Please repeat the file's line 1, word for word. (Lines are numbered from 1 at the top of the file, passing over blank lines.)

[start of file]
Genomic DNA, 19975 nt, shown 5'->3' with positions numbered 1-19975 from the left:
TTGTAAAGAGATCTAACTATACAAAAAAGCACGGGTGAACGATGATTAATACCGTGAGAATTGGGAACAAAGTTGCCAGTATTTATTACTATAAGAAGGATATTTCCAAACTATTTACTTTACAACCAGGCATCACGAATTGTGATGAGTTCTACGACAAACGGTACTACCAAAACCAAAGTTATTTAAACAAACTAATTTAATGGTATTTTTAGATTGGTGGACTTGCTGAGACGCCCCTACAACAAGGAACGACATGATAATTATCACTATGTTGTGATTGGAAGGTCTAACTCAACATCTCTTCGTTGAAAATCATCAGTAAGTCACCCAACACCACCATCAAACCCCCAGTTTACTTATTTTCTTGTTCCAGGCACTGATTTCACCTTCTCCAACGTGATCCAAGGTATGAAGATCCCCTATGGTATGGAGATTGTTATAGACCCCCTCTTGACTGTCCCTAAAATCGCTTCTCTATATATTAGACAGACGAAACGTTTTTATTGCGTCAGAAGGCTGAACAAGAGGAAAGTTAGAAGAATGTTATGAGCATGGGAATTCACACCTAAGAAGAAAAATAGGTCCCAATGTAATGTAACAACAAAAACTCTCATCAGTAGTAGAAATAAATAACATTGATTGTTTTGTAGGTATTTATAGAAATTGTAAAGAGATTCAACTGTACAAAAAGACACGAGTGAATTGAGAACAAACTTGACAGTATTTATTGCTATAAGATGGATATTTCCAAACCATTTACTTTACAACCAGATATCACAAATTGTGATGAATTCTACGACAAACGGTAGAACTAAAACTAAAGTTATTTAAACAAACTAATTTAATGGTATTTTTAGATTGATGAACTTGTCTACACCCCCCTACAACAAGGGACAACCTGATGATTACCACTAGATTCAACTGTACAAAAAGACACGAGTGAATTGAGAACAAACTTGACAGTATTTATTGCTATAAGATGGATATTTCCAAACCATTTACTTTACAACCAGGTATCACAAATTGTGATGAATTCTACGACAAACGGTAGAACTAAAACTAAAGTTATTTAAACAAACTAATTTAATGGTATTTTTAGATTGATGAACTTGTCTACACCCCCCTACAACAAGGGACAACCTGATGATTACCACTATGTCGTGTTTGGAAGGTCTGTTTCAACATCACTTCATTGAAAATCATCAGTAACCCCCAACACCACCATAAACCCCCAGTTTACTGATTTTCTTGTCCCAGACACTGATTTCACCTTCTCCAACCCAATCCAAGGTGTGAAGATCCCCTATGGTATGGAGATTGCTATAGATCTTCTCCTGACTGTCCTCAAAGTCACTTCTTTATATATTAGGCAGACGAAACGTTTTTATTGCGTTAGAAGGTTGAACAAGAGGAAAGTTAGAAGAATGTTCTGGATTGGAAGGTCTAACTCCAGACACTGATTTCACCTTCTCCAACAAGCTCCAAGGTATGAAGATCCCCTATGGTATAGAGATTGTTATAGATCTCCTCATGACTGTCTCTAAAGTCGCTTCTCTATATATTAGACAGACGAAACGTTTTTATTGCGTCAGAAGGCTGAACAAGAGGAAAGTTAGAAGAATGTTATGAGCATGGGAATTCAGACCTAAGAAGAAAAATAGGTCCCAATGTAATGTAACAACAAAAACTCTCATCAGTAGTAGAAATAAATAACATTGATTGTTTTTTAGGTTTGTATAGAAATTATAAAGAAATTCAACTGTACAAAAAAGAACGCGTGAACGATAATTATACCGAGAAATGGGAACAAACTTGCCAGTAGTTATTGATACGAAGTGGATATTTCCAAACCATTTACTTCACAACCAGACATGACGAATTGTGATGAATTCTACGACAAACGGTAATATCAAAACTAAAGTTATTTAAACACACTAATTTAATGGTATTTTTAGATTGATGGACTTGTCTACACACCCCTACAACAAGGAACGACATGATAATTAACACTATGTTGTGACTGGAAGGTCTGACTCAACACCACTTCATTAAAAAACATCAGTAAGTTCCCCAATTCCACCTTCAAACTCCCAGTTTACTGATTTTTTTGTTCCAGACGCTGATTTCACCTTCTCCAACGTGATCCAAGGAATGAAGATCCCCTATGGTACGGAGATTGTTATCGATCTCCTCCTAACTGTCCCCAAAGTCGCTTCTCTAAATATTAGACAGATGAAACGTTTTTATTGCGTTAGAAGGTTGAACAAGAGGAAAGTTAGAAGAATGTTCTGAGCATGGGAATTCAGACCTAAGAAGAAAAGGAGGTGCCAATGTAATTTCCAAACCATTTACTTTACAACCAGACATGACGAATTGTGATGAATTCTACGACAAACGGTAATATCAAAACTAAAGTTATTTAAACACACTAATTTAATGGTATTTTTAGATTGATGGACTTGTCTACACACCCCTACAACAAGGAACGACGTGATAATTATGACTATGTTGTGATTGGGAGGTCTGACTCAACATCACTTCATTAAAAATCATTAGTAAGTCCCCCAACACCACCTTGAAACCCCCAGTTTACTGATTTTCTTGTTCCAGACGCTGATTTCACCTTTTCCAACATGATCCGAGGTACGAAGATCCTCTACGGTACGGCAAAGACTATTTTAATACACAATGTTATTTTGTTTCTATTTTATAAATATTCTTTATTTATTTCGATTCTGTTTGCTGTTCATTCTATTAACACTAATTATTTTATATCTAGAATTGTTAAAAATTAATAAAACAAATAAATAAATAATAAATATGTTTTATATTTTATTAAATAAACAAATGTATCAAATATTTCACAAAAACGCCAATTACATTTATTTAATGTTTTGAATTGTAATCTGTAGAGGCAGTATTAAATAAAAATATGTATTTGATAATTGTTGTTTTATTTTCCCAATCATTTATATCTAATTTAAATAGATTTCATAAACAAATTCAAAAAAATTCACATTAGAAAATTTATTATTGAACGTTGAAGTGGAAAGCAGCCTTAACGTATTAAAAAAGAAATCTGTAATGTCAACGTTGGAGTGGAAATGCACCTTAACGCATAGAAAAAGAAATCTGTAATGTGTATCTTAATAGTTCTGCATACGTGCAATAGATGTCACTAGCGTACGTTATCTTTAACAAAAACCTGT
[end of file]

Genomic DNA, 19975 nt, shown 5'->3' with positions numbered 1-19975 from the left: